Matolcsy urges sustainable housing policy
National Bank of Hungary (MNB) governor György Matolcsy presented a laundry list of flaws he found with the governmentʼs housing policy and pressed for a new, sustainable strategy in an opinion piece published on Novekedes.hu on Monday, state news wire MTI reports.
Matolcsy acknowledged that the governmentʼs housing policy, launched in 2014, was founded on successful management of the crisis, a fiscal turnaround, and the phasing out of Swiss franc-denominated retail loans, but he said the policy was "hemorrhaging" from the start.
He complained that no state organ had been put in charge of the policy, the policy lacked a tried and tested strategy, and it applied lopsided tools that boosted demand but not supply, thus creating inflation. There was no coordination with regional policy, transport developments, construction and building materials industry investments, and vocational training; the policy was not environmentally friendly, it favored owners over renters, and it ignored international policy examples.
Matolcsy noted that the supply-demand mismatch had pushed up home prices in Hungary by 104% since 2014, and by 184% in the capital alone.
He urged decision-makers to see housing policy as a national reserve and called for the establishment of a government organization dedicated to creating "a vision, a strategy and a sustainable home market". This will require the government and the home industry to reach a consensus on housing policy, he added.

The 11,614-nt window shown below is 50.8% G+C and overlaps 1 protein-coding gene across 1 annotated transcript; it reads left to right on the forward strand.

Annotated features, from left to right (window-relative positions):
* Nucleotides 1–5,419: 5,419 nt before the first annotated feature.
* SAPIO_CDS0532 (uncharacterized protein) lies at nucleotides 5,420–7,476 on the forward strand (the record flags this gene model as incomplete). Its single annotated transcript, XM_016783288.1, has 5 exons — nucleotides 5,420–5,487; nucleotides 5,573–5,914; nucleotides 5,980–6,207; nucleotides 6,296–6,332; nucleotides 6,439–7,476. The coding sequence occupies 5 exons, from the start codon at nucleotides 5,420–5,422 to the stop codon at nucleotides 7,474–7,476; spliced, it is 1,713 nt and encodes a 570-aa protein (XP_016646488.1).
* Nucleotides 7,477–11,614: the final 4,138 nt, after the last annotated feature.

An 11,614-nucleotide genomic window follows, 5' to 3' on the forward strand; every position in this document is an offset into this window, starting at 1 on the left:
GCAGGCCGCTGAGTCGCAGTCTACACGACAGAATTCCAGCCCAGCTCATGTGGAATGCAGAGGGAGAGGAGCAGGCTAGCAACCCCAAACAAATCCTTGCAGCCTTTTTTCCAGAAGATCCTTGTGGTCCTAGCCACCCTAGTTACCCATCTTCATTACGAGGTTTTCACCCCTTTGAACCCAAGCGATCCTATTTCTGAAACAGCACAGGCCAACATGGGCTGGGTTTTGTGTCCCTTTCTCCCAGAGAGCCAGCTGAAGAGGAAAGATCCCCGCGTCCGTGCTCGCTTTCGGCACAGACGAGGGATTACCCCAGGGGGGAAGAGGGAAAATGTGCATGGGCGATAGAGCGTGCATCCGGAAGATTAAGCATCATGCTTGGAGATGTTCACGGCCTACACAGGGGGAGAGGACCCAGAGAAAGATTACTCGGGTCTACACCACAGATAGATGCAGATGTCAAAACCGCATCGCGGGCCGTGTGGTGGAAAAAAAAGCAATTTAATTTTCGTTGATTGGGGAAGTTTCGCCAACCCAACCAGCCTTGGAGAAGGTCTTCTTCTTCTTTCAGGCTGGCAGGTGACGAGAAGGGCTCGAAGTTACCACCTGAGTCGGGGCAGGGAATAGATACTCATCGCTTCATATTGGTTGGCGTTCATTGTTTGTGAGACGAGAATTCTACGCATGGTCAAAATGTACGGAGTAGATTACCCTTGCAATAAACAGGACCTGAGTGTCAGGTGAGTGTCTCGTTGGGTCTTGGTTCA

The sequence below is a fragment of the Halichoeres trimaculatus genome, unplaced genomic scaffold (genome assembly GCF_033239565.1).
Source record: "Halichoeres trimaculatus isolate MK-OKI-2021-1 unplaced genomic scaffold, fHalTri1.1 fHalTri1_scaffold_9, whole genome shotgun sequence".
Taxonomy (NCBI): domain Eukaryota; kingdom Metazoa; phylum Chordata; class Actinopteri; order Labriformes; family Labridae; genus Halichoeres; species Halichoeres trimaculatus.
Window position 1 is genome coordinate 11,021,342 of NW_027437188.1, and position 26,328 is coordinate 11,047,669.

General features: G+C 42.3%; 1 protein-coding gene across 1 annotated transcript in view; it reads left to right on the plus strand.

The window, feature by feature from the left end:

In recent years, Hungaryʼs government has rolled out a number of measures supporting home purchases by families with children. It also temporarily lowered the VAT rate on home construction from 27% to 5%.
SUPPORT THE BUDAPEST BUSINESS JOURNAL
Producing journalism that is worthy of the name is a costly business. For 27 years, the publishers, editors and reporters of the Budapest Business Journal have striven to bring you business news that works, information that you can trust, that is factual, accurate and presented without fear or favor.
Newspaper organizations across the globe have struggled to find a business model that allows them to continue to excel, without compromising their ability to perform. Most recently, some have experimented with the idea of involving their most important stakeholders, their readers.
We would like to offer that same opportunity to our readers. We would like to invite you to help us deliver the quality business journalism you require. Hit our Support the BBJ button and you can choose the how much and how often you send us your contributions.